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After decades of having only one provider, Hawaiian Home Lands residents finally have more internet options

Department of Hawaiian Home Lands
Department of Hawaiian Home Lands

The state Department of Hawaiian Home Lands announced last week that it is lifting the clause that forced nearly every Hawaiian homesteader since the mid-90s to choose from one internet service provider.

For nearly 30 years, some Hawaiian Home Lands residents have had little-to-no say in the quality of their internet service — an issue stemming from a decades-old exclusivity clause.

Sandwich Isles Communications became DHHL’s exclusive telecom service provider in 1995, investing millions in building an undersea fiber optic cable network that connected the entire state.

The company ran into legal and financial trouble in 2015, which prevented it from making much-needed upgrades. Homesteaders began to take notice, but there was no other option until now.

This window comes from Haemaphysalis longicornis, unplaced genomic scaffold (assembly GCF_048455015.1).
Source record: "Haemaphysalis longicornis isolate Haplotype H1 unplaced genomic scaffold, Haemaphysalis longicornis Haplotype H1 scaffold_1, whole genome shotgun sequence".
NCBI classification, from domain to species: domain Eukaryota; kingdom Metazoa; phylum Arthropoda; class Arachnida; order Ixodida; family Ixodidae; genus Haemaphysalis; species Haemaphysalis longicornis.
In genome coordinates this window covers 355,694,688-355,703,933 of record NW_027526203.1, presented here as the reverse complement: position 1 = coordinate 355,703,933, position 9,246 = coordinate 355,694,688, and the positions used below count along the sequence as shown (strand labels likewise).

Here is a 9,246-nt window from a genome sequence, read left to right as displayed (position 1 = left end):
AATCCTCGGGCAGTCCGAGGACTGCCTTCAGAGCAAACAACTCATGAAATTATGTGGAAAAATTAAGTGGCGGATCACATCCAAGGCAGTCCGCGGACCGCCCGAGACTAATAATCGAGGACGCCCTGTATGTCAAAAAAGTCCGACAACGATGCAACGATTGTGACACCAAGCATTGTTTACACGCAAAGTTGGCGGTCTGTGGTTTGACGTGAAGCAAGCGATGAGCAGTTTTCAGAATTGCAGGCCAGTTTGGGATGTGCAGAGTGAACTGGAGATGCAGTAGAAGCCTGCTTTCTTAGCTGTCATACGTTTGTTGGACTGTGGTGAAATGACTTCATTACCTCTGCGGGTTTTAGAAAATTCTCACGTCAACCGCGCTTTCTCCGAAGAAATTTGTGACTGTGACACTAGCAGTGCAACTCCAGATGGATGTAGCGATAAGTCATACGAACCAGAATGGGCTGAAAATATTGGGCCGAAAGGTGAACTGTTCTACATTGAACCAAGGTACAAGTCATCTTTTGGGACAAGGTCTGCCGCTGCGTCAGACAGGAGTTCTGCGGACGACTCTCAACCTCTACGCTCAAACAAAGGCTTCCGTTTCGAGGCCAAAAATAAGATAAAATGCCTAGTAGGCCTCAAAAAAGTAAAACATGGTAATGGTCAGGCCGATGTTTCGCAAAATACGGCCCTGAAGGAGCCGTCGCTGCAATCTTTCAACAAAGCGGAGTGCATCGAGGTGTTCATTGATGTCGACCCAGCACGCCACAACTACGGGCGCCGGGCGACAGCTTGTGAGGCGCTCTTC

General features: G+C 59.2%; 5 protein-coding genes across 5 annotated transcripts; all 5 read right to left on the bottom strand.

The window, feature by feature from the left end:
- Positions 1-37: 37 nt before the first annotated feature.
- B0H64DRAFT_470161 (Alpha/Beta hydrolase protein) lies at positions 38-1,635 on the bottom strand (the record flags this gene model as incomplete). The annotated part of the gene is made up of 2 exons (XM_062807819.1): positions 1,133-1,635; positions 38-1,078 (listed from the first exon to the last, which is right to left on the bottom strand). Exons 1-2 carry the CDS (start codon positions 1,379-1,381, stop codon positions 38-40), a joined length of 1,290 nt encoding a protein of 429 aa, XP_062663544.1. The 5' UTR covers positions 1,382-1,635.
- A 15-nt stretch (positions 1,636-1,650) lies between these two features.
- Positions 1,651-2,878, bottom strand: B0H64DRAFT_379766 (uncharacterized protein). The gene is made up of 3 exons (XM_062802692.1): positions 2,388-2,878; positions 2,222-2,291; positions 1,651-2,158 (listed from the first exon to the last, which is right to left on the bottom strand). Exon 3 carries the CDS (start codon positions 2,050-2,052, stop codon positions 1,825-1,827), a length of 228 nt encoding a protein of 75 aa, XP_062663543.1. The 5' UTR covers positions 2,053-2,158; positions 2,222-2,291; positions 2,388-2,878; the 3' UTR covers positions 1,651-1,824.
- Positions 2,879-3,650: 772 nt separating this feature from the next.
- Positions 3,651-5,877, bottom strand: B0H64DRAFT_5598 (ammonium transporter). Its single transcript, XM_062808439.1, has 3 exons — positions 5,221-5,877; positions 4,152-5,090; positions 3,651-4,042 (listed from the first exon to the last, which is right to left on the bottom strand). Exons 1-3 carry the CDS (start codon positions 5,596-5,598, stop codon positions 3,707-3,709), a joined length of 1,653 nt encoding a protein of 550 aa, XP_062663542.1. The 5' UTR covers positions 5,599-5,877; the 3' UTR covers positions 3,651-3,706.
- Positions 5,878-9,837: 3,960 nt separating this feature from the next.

Sandwich Isles customers can choose to continue their service or choose from other providers including Hawaiian Telcom and Spectrum.

DHHL Deputy Director Tyler Iokepa Gomes says this is just the beginning of the department’s efforts to increase digital equity to the native Hawaiian community.

The Department will receive at least $90 million dollars from the Infrastructure Investment and Jobs Act to provide high-speed internet access to Hawaiian homesteaders.

Kuʻuwehi Hiraishi is a general assignment reporter at Hawaiʻi Public Radio. Her commitment to her Native Hawaiian community and her fluency in ʻōlelo Hawaiʻi has led her to build a de facto ʻōiwi beat at the news station. Send your story ideas to her at khiraishi@hawaiipublicradio.org.
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